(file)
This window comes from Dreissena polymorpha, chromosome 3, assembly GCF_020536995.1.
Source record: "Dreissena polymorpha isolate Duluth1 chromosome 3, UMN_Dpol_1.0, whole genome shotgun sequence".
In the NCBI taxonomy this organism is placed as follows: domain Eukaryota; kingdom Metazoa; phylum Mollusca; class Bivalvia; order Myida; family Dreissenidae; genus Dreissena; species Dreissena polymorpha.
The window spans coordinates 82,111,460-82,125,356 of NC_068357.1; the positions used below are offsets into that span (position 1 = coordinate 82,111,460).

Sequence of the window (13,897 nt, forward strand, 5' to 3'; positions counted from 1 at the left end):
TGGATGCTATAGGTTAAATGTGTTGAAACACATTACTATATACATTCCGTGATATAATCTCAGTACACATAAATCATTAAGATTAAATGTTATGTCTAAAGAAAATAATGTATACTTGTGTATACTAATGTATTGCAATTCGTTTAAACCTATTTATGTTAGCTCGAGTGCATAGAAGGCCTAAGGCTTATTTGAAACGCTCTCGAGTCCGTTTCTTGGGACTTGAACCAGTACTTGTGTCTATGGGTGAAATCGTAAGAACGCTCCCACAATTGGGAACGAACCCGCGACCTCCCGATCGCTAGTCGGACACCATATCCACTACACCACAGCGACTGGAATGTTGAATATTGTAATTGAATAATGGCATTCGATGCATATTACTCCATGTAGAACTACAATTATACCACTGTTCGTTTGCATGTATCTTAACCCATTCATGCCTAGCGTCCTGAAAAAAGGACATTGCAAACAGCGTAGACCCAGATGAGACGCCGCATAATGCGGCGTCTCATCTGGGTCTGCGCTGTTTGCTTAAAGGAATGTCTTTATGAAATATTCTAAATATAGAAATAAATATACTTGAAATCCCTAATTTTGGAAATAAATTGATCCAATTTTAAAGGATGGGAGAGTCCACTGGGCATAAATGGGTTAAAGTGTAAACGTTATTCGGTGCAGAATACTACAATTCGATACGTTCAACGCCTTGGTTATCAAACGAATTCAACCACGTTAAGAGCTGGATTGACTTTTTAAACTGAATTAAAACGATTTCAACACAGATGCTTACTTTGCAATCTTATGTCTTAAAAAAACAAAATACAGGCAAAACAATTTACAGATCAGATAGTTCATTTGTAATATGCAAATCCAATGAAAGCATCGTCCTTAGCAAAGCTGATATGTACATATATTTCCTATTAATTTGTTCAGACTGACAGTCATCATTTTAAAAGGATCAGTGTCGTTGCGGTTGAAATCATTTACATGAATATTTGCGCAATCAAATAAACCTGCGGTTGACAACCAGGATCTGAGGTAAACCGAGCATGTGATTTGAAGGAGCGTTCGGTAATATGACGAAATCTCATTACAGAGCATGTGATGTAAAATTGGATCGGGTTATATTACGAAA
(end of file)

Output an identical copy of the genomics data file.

This window comes from Dreissena polymorpha, chromosome 3, assembly GCF_020536995.1.
Source record: "Dreissena polymorpha isolate Duluth1 chromosome 3, UMN_Dpol_1.0, whole genome shotgun sequence".
In the NCBI taxonomy this organism is placed as follows: domain Eukaryota; kingdom Metazoa; phylum Mollusca; class Bivalvia; order Myida; family Dreissenidae; genus Dreissena; species Dreissena polymorpha.
The window spans coordinates 82,111,460-82,125,356 of NC_068357.1; the positions used below are offsets into that span (position 1 = coordinate 82,111,460).

Sequence of the window (13,897 nt, forward strand, 5' to 3'; positions counted from 1 at the left end):
TGGATGCTATAGGTTAAATGTGTTGAAACACATTACTATATACATTCCGTGATATAATCTCAGTACACATAAATCATTAAGATTAAATGTTATGTCTAAAGAAAATAATGTATACTTGTGTATACTAATGTATTGCAATTCGTTTAAACCTATTTATGTTAGCTCGAGTGCATAGAAGGCCTAAGGCTTATTTGAAACGCTCTCGAGTCCGTTTCTTGGGACTTGAACCAGTACTTGTGTCTATGGGTGAAATCGTAAGAACGCTCCCACAATTGGGAACGAACCCGCGACCTCCCGATCGCTAGTCGGACACCATATCCACTACACCACAGCGACTGGAATGTTGAATATTGTAATTGAATAATGGCATTCGATGCATATTACTCCATGTAGAACTACAATTATACCACTGTTCGTTTGCATGTATCTTAACCCATTCATGCCTAGCGTCCTGAAAAAAGGACATTGCAAACAGCGTAGACCCAGATGAGACGCCGCATAATGCGGCGTCTCATCTGGGTCTGCGCTGTTTGCTTAAAGGAATGTCTTTATGAAATATTCTAAATATAGAAATAAATATACTTGAAATCCCTAATTTTGGAAATAAATTGATCCAATTTTAAAGGATGGGAGAGTCCACTGGGCATAAATGGGTTAAAGTGTAAACGTTATTCGGTGCAGAATACTACAATTCGATACGTTCAACGCCTTGGTTATCAAACGAATTCAACCACGTTAAGAGCTGGATTGACTTTTTAAACTGAATTAAAACGATTTCAACACAGATGCTTACTTTGCAATCTTATGTCTTAAAAAAACAAAATACAGGCAAAACAATTTACAGATCAGATAGTTCATTTGTAATATGCAAATCCAATGAAAGCATCGTCCTTAGCAAAGCTGATATGTACATATATTTCCTATTAATTTGTTCAGACTGACAGTCATCATTTTAAAAGGATCAGTGTCGTTGCGGTTGAAATCATTTACATGAATATTTGCGCAATCAAATAAACCTGCGGTTGACAACCAGGATCTGAGGTAAACCGAGCATGTGATTTGAAGGAGCGTTCGGTAATATGACGAAATCTCATTACAGAGCATGTGATGTAAAATTGGATCGGGTTATATTACGAAA